said. "When you put the pots in the Art Fair.
the kiln," he explained, "the He said that he believed the
glazes are just different colors success and charm of the Fair
of gray and rust-there's no bril- was due to the feeling of cama-
liance - no shininess - there's raderie between the artists.
nothing. But when you take the "There's an ambience that's
door down, there's all thesedif- created a m o n g s t the artists
ferent colors-reds, greens, pur- which I think is reflected in the
pies, whites." show itself, whereby the whole
Remsen c o mp a r e s pottery thing becomes comfortable," he
making to conception, said. "When you go to an art
"It's like a gestation process," fair that's poorly run, there's a
he said. "You're putting some- tension that develops amongst
thing in that is essentially enert the artists, which is reflected
and undeveloped and through amongst the participants and the
the process of firing it . . . you whole thing just goes sour."
give it life." Remsen also said in addition
Remsen said that he has been to giving the artists a chance to
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display their wares, the Art
Fair familiarizes people with
the artistic community. He said
children especially rarely come
into contact with artists.
"I can remember when I
grew up, I never knew an art-
ist. I never heard of an artist,
and I never actually met one in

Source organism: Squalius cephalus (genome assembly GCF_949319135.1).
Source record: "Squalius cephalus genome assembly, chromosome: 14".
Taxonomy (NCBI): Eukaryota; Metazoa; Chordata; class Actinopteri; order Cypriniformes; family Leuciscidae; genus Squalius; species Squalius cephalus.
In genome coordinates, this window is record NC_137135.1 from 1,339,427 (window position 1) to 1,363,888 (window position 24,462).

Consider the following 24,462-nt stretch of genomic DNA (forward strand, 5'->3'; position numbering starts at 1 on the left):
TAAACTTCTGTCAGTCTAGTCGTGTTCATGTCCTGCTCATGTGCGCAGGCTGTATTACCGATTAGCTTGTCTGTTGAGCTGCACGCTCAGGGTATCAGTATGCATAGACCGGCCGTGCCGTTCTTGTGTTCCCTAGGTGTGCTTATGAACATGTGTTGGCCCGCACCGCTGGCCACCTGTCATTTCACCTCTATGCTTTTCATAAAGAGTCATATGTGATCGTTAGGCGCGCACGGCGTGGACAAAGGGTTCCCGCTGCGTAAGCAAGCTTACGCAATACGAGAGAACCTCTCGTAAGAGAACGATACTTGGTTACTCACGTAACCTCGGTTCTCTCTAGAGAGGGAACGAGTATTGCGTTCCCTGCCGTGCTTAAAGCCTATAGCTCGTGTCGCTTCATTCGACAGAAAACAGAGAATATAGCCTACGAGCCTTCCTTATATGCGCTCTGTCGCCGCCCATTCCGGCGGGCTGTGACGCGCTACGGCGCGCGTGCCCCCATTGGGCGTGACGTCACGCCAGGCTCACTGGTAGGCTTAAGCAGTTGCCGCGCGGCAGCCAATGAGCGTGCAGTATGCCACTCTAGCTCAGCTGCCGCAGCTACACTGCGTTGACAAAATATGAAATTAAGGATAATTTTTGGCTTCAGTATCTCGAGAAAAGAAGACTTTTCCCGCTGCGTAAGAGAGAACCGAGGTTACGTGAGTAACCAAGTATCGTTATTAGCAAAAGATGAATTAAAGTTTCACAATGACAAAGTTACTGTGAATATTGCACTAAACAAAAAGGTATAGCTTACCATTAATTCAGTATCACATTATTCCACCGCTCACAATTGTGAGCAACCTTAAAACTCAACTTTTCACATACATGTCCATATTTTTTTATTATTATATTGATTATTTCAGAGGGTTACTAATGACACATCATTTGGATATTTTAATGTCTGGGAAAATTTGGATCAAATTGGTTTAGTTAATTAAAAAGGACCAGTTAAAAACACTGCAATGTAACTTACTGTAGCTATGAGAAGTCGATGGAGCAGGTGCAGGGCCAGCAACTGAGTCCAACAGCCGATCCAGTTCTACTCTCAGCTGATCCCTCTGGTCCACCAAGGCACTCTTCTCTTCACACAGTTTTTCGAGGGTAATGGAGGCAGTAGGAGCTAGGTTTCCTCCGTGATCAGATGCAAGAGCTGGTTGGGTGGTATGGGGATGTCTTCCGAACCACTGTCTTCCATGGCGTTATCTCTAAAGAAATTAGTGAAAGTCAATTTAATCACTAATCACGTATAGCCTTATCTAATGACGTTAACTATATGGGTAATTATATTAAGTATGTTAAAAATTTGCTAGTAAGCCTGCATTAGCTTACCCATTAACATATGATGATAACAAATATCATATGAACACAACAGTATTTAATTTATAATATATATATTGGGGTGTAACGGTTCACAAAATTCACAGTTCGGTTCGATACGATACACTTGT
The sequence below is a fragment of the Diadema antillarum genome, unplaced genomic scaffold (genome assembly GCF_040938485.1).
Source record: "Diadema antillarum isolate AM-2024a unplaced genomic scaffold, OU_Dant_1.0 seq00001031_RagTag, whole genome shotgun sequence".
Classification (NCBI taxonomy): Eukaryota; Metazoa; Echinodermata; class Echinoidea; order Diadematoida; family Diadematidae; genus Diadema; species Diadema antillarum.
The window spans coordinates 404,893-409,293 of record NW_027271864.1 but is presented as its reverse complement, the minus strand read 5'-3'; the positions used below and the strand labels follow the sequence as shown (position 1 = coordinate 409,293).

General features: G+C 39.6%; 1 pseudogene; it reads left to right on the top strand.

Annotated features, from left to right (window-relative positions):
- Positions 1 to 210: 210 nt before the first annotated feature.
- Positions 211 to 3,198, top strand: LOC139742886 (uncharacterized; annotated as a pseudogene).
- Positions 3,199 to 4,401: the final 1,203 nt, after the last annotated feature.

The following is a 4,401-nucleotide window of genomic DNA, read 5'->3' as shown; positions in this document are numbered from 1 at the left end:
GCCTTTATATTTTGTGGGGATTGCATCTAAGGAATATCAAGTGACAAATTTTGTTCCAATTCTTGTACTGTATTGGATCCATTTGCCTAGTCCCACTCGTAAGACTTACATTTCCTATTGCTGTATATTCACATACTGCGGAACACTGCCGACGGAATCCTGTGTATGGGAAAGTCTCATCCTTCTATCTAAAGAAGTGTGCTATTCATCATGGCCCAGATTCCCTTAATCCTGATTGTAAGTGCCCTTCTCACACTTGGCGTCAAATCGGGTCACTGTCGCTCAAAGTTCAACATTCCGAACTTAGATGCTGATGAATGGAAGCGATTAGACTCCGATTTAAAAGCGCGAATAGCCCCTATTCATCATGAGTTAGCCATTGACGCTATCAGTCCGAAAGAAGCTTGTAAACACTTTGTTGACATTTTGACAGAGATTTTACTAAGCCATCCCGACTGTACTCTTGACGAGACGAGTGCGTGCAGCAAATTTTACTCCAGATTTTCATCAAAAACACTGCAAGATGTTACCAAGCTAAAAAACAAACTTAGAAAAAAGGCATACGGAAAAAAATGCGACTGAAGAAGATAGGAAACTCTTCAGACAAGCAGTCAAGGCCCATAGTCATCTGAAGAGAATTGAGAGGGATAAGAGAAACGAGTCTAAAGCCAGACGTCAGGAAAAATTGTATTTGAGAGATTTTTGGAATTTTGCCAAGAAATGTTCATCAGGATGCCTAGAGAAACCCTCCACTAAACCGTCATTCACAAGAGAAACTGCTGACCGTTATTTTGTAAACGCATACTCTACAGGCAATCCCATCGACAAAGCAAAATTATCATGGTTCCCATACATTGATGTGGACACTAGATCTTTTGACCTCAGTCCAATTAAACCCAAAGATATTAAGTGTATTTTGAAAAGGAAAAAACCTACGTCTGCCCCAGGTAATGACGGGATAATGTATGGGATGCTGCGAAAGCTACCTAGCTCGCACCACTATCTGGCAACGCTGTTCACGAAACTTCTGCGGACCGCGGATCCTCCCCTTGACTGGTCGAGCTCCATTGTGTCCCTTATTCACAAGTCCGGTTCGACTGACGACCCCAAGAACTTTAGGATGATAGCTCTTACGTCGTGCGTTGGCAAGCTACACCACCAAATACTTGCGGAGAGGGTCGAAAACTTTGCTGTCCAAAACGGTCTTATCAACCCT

the flesh. I never really con-
sidered art as a possibility for
me, which was a tremendous
handicap," he recalled.
Remsen contends he is very
much an individualist.
"I consider myself basically
unemployable," he said. "I can-
not tolerate abstract hierarchial
systems such as IBM, U-M, or
any bureaucratic organization."
He said there are also draw-
backs to being an individualist.
You tend to like relying on your
own resources so much that you
can't tolerate having anything
to do with a group.
"I think it has something to
do with the American tradition
of being a rugged individualist,"
he said. "There is so much phy-
sical labor involved in setting up
a studio and doing the work that
feeds into it. You feel like a
strong back is your only asset,
and you don't want to get in-
volved with other people who
might not be as strong or as
dependable as you."
Although Remsen himself at-
tended an art school, he believes
that it didn't teach what he con-
siders the "best" way to ap-
"I don't believe in pursuing
ART, the Primadona,
the Mona Lisa of pots, in one
piece," he said. "That's what
art school is all about. There's
little subliminal creativity, little
inspirational dabbling around to
see what comes out. There was
a lot of cognitive effort in-
Remsen contended that it is
impossible to let ego dictate the
kind of pot work to do because
one's work can't help but re-
flect one's life experience.
"Rather than beat my brains
out trying to be creative, I
would rather allow for a free
flow between my mind and the
pot I'm creating, instead of sit-
ting down and thinking of the
best, most far out thing I can
do in clay."
I. B. Remsen completes another of his "one quart hanging pots" which he claims never cease to
give him a "sensual gratification." "I see each pot as an individual," he said.